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Abstract
Title- What are the factors which determine patient adherence to cardiac rehabilitation post Myocardial Infarction?
Objective- This integrative literature aims to review current literature which examines factors which have an influence and impact on participation adherence to Cardiac Rehabilitation (CR) post Myocardial Infarction (MI).
Background- Clinical studies emphasise clear benefits to CR indicating the reduction of reoccurrence of further cardiac related events such as MI and Coronary Artery Disease (CAD). In spite of these benefits uptake remains underutilised as mirrored in statistics. Although uptake of this remains underutilised which is mirrored in statistics globally. Within the UK (United Kingdom), participation to CR after MI diagnosis is 39%.
Methods- The study utilised a number of different data bases including Medline, CINHAL, Cochrane, Google Scholar and Summon to research and identify ten research articles. Inclusion and exclusion criteria’s was considered and applied during the search to help filter the research to the need of the proposed research question. Integrating the relevant critical appraisal skills tool (CASP)
Results- Out of the articles identified throughout the search process, only ten studies were chosen for this integrative literature review; two were secondary articles and eight were primary research articles. Upon appraisal of these articles using CASP and extracting vital data, there were three themes among each of the articles which includes; age, gender and accessibility These identified themes held significance in regard to the correlation between participation and attendance to CR services. The consensus among the research indicate that gender played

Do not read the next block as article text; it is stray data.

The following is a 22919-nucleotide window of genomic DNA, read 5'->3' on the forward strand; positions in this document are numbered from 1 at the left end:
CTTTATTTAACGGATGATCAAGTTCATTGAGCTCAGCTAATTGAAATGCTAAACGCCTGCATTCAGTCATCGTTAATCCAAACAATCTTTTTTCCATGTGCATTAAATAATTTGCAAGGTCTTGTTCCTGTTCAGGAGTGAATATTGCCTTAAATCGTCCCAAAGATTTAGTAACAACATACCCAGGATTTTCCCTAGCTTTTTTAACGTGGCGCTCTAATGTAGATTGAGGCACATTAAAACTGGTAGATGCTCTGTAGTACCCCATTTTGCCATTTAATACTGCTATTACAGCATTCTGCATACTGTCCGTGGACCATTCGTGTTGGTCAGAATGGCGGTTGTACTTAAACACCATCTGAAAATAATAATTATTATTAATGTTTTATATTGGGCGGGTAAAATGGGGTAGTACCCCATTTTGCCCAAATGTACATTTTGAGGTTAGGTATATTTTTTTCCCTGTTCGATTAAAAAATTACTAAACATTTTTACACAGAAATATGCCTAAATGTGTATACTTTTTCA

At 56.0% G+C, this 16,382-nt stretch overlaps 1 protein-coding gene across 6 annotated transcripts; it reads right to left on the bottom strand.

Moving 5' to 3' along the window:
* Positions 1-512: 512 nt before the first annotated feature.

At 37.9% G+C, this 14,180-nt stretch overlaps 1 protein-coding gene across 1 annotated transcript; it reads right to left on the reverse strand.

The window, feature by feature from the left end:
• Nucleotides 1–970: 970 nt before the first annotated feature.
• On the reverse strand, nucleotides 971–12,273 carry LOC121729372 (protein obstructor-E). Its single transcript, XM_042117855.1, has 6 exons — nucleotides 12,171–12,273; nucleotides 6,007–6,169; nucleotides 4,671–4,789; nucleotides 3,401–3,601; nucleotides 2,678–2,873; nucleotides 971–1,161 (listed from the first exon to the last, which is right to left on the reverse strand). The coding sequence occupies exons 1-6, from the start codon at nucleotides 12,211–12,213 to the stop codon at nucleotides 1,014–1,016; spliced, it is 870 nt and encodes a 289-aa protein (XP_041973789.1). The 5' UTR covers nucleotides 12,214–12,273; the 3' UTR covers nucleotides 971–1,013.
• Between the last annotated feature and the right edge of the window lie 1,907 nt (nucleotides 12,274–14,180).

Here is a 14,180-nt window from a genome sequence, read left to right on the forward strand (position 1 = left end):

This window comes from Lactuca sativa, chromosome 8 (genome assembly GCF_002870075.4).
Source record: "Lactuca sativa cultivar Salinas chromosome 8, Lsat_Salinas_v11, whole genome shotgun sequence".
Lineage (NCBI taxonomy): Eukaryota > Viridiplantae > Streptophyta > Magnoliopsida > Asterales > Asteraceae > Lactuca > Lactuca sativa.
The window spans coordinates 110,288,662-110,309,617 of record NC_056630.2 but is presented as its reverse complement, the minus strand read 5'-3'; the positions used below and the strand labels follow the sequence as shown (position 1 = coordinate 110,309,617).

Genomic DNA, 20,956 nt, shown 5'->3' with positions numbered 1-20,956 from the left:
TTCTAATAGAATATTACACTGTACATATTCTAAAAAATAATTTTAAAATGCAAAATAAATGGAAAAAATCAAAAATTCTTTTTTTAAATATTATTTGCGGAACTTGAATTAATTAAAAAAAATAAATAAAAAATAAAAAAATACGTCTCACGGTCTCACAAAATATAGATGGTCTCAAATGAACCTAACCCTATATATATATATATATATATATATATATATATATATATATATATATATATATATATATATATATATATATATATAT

Implementation of findings- As discussed in results it was evident that age and accessibility were fundamental in determining whether participants attended or discontinued CR. With the constant changes in society in regard to technology advances, budget cuts within the NHS a new method of CR is proposed. Distance, work commitments and family commitments prevented individuals from attending, thereby utilising technology advances and integrating service via SMART phones can be of benefit, to those who are unable to commit to a CR programme. Additionally, it should be noted for further research that tailoring CR programmes to age categories can support those who’s perceptions of the exercise phase to CR were negative.
Conclusion-
This literature reviews draws on multiple types of research which addresses the topic question of determining what factors influence attendance to CR post myocardial infarction. Although attendance has a slow increase of 6.6%, there still remains a proportion of population that aren’t consuming CR. Accessibility is chosen as a potential change agent, in utilising technological advances to produce a programmes which can be accessible from SMART phones thereby which is freely accessible and available to those whom cannot attend the more traditional CR approach. Cardiac nurses/ CR nurses must ensure that upon educating patients during hospital admissions that they sign-post patients to alternatives which meet their individual needs. Furthermore in accordance with the NMC (2015) education and health promotion must occur from CR/nurses to ensure patients understand accurately information provided.
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Introduction